Biden’s Fed nominees say tackling inflation a priority; Central bank hawkish moves in Europe – WSJ
Have a good day. Sarah Bloom Raskin, President Biden’s nominee to become the Federal Reserve’s top banking regulator, told senators at a confirmation hearing on Thursday that she would not use the position to restrict lending to the oil industry. and gas. Republican Senator Pat Toomey called his statements “one of the most remarkable cases of confirmation conversion I have ever seen.” She had previously called for more aggressive regulatory action to move away from high-emissions investments. Ms. Raskin testified along with two economists nominated for other positions on the Fed board: Lisa Cook and Philip Jefferson. All three lawmakers said the Fed should make tackling high inflation a priority. Elsewhere, hawkish moves by central banks in Europe reflect a growing appreciation among policymakers that inflation will not come down as quickly as they had hoped. The Bank of England raised its benchmark rate for a second consecutive meeting, while European Central Bank President Christine Lagarde left the door open for an interest rate hike later this year, a reversal from from where it was seven weeks ago.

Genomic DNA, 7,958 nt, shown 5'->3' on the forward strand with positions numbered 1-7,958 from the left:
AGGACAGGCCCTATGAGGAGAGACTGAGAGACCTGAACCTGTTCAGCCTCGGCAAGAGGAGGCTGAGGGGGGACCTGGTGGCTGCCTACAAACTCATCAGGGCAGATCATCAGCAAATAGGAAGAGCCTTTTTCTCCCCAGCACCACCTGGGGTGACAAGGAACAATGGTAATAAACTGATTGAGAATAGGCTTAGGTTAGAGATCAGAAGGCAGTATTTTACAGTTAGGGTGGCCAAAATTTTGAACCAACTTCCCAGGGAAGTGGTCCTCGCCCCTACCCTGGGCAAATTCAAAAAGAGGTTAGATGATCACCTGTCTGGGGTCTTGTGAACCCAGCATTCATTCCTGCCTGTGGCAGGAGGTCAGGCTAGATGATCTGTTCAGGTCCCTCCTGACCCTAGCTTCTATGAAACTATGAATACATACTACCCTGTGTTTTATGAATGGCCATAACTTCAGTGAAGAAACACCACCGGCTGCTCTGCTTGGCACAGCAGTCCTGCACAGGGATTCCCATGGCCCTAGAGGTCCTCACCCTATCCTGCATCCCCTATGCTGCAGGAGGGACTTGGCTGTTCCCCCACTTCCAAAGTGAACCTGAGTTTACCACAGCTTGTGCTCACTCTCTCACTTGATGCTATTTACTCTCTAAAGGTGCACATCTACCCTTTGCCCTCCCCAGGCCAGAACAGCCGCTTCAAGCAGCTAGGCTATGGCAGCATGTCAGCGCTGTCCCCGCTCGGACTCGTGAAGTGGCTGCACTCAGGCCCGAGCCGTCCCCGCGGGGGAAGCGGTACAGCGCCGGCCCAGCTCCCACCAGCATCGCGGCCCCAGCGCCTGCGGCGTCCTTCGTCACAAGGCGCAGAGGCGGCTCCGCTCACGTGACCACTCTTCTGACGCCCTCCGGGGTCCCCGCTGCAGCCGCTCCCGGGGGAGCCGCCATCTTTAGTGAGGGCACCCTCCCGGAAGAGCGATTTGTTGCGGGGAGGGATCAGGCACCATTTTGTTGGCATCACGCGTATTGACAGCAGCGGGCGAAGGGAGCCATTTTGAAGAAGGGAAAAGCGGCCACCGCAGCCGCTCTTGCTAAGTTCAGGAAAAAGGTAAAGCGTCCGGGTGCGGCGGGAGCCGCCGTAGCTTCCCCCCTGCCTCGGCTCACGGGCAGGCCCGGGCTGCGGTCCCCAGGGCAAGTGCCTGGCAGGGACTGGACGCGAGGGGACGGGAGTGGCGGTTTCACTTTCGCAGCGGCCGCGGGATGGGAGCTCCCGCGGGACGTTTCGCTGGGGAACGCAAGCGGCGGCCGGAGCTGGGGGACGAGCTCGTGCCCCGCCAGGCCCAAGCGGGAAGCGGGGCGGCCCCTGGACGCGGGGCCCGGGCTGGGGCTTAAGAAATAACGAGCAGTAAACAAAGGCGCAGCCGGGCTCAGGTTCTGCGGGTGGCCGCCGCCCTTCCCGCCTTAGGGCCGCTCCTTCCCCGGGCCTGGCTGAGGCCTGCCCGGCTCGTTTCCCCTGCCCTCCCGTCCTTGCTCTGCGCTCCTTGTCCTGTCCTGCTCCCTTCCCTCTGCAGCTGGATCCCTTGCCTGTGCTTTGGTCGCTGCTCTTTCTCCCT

Now on to today’s news and analysis.
Raskin asked about his views on climate change and regulation
Sarah Bloom Raskin, President Biden’s nominee to become the Federal Reserve’s top banking regulator, said she would not use the position to restrict lending to the oil and gas industry, after previously calling for measures more aggressive regulatory away from high-emissions investments.
“It is inappropriate for the Fed to make credit decisions and allocations based on picking winners and losers,” Ms. Raskin said Thursday during her Senate Banking Committee confirmation hearing. “Banks choose their borrowers, not the Fed.”
As inflation soars, central banks scramble to raise rates
Europe’s central banks have signaled growing concern over soaring inflation and their determination to stem it by raising interest rates, a policy shift that creates risks for investors and lenders alike. ‘Mondial economy.
Variant of Omicron looms on January jobs report
The January jobs report will reveal how the Omicron variant of Covid-19 hurt US employment last month. Estimates vary widely on labor market performance in January. Economists polled by The Wall Street Journal expect employers to add 150,000 jobs last month. But some economists believe payrolls have shrunk due to illnesses among workers without paid sick leave.
Buyers caught off guard as prices change more frequently
Everyday items, from basic groceries to home decor, are priced closer to airline tickets and gasoline, where posted prices can fluctuate frequently within hours or days.
Rising rates reduce bond funds
According to data from Morningstar Direct, only a few U.S.-based bond funds focused on high-quality taxable debt had positive returns or traded flat through January, including interest payments and price fluctuations.